BECK, CLAUDE SCHAEFFER (8 Nov. 1894-14 Oct. 1971), a surgeon, achieved worldwide recognition for his work in heart surgery and cardiopulmonary resuscitation. Born in Shamokin, Pa., to Simon and Martha Schaeffer Beck, he graduated from Franklin & Marshall College (Lancaster, Pa.) in 1916, receiving his M.D. from Johns Hopkins University in 1921. He trained at Johns Hopkins, New Haven (Conn.), Peter Bent Brigham (Boston), and Lakeside hospitals; and worked under Dr. HARVEY CUSHING at Harvard in 1923-24. Beck came to Cleveland in 1924, joining UNIVERSITY HOSPITALS as resident and Crile Research Fellow in Surgery. He was associate surgeon from 1928 until he retired in 1965. Western Reserve University School of Medicine appointed him demonstrator of surgery in 1924-25; professor of neurosurgery in 1940; and the first professor of cardiovascular surgery in the U.S. from 1952 until 1965. He was a surgical consultant in the Army from 1942-45, receiving the Legion of Merit.
Beck's greatest contributions were in the surgical treatment of heart disease. He assisted Dr. ELLIOT CUTLER in the first mitral valve operations in the 1920s. He performed the first surgical treatment of coronary artery disease in 1935; the first successful defibrillation of the human heart in 1947; the first successful reversal of an otherwise fatal heart attack in 1955; and the first successful removal of a heart tumor. Beck and his colleagues developed cardiopulmonary resuscitation techniques they began teaching medical professionals in 1950, training more than 3,000 doctors and nurses in less than 20 years. In 1963, a course in closed-chest cardiopulmonary resuscitation for lay persons was added.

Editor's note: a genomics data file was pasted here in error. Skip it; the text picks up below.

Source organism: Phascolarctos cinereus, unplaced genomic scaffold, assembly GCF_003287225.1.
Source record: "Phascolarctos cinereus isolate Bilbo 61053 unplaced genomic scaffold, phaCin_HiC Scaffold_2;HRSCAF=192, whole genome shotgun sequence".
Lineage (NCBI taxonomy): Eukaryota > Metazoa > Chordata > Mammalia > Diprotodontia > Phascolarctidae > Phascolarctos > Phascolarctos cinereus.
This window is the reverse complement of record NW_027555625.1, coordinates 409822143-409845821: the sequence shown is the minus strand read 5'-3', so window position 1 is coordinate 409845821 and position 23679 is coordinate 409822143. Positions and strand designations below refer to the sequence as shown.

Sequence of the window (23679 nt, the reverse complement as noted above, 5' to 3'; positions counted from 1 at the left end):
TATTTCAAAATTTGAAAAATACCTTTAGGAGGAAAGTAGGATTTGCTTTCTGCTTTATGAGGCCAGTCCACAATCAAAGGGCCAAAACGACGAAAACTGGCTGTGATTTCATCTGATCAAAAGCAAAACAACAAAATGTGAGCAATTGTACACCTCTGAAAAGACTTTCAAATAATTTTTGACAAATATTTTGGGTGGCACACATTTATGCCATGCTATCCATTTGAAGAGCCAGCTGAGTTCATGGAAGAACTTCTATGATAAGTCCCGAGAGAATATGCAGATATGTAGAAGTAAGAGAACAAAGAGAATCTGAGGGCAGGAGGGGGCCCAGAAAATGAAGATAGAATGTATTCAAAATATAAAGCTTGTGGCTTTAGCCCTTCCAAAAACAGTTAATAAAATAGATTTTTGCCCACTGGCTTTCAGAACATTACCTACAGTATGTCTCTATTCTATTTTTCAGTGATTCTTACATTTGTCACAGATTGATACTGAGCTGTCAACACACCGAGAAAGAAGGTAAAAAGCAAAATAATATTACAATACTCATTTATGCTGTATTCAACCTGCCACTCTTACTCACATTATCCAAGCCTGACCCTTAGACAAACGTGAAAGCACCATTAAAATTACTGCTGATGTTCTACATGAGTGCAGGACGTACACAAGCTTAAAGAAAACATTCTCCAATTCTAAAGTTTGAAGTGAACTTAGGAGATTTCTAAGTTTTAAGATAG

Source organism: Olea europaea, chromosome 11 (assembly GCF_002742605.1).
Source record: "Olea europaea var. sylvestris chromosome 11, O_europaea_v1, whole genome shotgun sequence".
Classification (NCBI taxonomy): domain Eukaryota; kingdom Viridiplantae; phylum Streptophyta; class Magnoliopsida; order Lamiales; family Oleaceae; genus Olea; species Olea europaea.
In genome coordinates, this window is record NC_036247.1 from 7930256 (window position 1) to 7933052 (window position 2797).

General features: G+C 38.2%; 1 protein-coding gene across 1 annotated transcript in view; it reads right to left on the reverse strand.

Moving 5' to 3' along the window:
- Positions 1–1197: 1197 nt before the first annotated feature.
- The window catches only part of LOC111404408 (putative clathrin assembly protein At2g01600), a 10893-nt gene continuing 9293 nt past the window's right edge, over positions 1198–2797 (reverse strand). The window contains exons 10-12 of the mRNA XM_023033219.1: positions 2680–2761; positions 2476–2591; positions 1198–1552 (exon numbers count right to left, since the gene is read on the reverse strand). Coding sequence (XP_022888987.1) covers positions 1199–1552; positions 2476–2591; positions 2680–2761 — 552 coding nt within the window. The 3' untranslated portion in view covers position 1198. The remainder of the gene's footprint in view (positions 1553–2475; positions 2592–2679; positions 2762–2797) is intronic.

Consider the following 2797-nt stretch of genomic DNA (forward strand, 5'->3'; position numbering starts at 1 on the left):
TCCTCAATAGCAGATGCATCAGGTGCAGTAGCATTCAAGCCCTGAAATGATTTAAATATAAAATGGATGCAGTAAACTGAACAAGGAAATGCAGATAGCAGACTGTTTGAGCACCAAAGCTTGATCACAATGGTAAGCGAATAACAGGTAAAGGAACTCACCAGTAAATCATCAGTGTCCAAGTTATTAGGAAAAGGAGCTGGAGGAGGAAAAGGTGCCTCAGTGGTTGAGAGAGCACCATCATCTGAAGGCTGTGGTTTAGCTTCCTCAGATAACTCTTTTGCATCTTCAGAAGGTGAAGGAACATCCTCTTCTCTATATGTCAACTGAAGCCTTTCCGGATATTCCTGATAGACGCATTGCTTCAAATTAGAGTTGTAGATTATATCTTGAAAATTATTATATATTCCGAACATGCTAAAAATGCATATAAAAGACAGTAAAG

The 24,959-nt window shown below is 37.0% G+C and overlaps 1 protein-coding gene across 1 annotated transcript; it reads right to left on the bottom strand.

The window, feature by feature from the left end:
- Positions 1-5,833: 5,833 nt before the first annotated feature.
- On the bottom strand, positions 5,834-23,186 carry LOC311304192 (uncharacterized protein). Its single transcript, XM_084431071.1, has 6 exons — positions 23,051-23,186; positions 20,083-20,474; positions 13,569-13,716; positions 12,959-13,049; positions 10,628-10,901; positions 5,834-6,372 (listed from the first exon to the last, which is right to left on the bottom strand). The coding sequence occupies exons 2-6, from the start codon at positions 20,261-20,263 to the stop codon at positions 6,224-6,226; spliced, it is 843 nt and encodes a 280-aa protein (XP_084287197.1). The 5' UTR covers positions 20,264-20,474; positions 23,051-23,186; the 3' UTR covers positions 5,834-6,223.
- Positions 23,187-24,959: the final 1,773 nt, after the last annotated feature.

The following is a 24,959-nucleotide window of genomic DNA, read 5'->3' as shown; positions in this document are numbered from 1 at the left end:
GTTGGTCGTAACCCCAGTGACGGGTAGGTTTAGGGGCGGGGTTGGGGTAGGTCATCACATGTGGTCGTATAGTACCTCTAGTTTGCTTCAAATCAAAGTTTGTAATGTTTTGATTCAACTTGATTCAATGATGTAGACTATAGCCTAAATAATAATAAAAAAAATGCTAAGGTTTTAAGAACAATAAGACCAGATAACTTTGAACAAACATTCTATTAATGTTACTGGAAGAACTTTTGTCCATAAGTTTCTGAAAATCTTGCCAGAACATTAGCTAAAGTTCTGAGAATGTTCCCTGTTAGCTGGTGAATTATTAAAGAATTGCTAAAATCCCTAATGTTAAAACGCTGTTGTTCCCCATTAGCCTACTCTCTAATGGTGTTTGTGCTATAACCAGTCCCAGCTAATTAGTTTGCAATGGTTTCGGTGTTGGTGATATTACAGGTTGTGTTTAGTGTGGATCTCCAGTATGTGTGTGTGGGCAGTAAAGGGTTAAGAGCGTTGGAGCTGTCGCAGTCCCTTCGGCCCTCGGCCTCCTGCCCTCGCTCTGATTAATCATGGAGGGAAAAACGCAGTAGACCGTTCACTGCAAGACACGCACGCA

Beck married Ellen Manning in 1928. They had three daughters: Mary Ellen, Kathryn, and Martha.
Claude S. Beck Papers, University Hospitals Archives.
Centennial Celebration: Claude S. Beck, 1894-1971 (University Hospital Archives, 1994).